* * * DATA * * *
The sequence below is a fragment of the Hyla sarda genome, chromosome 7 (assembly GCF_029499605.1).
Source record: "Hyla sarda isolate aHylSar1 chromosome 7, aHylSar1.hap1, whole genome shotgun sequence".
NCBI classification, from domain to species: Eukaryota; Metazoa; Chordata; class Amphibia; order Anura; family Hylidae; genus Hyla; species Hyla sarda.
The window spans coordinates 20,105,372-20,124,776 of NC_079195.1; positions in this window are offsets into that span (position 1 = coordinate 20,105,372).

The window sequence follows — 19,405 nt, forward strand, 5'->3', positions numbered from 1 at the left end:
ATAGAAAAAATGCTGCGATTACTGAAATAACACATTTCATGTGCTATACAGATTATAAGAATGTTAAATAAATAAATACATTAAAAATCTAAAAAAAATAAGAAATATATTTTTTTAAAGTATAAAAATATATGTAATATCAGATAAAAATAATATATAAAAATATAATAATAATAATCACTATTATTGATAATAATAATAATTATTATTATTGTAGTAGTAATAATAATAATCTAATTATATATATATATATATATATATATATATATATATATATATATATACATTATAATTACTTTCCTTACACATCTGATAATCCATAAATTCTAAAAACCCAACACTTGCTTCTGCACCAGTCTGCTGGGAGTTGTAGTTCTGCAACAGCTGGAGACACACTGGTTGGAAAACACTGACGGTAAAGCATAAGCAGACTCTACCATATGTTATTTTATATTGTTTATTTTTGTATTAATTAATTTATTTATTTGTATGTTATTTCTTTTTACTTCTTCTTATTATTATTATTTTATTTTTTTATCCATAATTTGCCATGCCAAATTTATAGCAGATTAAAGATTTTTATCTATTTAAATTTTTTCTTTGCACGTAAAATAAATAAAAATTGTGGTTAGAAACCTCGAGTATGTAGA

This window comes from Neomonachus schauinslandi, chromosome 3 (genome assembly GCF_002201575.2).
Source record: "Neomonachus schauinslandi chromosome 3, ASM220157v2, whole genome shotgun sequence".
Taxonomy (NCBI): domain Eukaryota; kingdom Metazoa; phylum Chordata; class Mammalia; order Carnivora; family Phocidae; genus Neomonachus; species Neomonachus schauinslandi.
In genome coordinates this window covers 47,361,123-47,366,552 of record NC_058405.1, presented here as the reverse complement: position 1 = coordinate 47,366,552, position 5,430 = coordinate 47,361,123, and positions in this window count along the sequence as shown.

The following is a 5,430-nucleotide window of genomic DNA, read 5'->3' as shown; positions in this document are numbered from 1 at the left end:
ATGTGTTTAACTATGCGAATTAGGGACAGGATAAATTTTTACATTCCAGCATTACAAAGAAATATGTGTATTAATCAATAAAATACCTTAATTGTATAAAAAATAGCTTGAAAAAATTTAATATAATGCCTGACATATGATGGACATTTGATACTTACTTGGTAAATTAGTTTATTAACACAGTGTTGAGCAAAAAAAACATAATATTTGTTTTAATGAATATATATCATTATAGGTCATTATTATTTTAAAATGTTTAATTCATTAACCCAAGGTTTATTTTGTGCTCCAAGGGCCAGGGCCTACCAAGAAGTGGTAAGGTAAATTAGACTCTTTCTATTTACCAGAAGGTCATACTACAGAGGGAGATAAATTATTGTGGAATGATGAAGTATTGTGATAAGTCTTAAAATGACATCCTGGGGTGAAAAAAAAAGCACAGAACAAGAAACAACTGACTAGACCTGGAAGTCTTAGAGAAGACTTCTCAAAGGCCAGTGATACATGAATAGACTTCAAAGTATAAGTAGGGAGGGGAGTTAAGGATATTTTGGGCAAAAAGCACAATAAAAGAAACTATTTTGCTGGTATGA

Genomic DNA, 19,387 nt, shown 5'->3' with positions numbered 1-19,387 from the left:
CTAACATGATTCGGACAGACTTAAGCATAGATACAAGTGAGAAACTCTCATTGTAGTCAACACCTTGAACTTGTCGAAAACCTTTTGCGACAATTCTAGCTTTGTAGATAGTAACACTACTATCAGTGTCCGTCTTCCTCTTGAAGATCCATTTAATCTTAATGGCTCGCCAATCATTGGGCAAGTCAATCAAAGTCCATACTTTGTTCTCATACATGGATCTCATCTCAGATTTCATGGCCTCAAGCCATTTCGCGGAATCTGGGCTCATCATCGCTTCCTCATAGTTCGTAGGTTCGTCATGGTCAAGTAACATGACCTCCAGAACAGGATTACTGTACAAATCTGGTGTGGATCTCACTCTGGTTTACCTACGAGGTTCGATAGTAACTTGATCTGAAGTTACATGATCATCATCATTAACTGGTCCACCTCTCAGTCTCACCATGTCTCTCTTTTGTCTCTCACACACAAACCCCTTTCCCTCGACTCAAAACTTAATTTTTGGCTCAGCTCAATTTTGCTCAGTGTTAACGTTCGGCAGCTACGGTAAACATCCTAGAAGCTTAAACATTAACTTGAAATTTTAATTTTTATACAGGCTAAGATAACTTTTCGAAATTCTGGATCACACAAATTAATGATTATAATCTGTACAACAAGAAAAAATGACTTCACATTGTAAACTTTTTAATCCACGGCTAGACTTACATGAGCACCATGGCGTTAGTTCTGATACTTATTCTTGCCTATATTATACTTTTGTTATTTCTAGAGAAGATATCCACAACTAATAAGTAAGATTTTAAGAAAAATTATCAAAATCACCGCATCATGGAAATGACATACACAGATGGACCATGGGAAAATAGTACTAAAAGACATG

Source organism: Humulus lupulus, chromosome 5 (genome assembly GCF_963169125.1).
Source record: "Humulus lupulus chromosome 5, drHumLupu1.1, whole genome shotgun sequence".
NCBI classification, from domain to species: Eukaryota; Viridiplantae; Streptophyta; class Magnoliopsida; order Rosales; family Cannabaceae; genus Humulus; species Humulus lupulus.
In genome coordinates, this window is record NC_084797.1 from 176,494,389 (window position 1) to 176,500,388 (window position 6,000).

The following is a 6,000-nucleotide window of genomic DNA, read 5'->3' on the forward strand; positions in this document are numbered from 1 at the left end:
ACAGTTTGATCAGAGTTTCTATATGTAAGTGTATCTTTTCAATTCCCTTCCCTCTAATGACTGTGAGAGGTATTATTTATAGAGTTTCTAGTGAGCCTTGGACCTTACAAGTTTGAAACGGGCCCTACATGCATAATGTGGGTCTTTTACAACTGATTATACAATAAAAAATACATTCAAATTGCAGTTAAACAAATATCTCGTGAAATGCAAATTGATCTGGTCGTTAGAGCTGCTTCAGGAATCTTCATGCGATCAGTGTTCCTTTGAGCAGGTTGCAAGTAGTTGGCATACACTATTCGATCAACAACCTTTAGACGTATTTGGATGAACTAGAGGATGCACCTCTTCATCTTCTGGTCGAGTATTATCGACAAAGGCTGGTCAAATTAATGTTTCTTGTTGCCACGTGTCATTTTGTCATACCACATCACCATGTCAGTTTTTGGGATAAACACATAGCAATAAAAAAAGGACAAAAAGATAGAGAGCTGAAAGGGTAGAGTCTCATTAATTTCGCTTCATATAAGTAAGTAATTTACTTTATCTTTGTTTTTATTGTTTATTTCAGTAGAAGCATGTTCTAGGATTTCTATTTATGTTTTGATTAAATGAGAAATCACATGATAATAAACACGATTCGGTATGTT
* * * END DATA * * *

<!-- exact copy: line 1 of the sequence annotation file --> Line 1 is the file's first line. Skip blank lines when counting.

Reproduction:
The sequence below is a fragment of the Hyla sarda genome, chromosome 7 (assembly GCF_029499605.1).